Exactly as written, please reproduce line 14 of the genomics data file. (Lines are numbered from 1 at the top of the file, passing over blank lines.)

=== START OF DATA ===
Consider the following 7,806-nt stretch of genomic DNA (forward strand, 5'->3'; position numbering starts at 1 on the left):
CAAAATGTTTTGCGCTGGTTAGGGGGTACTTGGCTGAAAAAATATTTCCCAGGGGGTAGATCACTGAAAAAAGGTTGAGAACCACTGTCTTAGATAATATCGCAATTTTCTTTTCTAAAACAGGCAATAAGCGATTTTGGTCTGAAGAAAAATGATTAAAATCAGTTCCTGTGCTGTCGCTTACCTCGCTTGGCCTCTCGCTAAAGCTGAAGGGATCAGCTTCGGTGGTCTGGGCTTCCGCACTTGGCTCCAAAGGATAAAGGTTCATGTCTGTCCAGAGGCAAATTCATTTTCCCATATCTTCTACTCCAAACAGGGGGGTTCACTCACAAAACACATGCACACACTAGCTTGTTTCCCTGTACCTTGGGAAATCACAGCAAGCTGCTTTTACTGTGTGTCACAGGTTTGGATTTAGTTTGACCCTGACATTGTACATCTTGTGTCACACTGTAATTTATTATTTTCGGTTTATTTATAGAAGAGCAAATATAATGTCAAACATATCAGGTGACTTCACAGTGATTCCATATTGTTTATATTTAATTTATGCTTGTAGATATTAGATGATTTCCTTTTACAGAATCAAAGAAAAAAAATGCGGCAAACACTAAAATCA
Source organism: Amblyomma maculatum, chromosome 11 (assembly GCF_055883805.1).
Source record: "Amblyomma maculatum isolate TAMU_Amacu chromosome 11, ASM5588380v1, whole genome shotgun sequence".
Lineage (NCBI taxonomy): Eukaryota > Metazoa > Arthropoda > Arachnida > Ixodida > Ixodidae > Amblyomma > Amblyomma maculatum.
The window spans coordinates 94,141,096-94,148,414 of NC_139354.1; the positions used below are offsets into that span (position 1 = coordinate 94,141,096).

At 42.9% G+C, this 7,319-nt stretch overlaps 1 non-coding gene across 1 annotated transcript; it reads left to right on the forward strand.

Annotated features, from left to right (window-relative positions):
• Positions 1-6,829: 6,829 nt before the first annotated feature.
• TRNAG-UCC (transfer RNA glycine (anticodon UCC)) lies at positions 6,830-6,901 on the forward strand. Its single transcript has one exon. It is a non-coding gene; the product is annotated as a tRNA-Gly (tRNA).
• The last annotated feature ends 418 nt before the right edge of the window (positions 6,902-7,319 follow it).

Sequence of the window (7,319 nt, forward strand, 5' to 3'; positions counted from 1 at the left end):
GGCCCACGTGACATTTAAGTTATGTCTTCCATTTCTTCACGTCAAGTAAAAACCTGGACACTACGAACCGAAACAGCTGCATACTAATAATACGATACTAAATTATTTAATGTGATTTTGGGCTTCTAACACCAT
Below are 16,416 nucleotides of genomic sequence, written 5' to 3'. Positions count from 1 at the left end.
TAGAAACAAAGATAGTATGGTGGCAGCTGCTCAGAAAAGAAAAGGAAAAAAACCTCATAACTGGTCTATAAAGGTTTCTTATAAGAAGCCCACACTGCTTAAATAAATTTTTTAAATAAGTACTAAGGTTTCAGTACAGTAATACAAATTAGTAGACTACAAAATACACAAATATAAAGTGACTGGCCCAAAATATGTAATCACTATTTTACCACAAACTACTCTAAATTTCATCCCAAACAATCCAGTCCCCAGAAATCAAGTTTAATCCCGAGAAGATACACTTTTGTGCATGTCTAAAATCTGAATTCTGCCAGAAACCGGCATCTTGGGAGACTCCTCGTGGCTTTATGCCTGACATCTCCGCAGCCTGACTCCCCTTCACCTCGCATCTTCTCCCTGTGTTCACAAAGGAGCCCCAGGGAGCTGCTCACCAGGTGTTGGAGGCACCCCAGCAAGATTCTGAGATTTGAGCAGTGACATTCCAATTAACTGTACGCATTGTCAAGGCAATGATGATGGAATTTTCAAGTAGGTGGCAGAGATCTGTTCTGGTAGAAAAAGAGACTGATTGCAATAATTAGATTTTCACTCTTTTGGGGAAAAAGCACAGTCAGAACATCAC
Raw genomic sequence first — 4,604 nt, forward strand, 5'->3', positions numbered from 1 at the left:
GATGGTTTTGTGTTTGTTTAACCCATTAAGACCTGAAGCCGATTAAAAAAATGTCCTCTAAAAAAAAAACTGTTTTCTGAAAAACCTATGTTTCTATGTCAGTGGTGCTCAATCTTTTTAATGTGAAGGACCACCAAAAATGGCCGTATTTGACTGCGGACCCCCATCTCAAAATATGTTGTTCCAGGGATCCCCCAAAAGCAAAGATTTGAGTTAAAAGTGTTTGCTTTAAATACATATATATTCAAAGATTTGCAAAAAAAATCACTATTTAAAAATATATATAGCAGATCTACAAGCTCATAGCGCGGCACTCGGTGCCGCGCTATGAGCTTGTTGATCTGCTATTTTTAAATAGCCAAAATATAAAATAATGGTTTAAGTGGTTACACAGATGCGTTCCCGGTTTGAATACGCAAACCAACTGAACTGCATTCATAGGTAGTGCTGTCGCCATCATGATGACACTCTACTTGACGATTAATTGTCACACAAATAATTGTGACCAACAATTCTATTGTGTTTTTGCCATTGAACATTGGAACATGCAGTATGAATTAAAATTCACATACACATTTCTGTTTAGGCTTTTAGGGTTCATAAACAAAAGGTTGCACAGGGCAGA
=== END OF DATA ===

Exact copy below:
Below are 16,416 nucleotides of genomic sequence, written 5' to 3'. Positions count from 1 at the left end.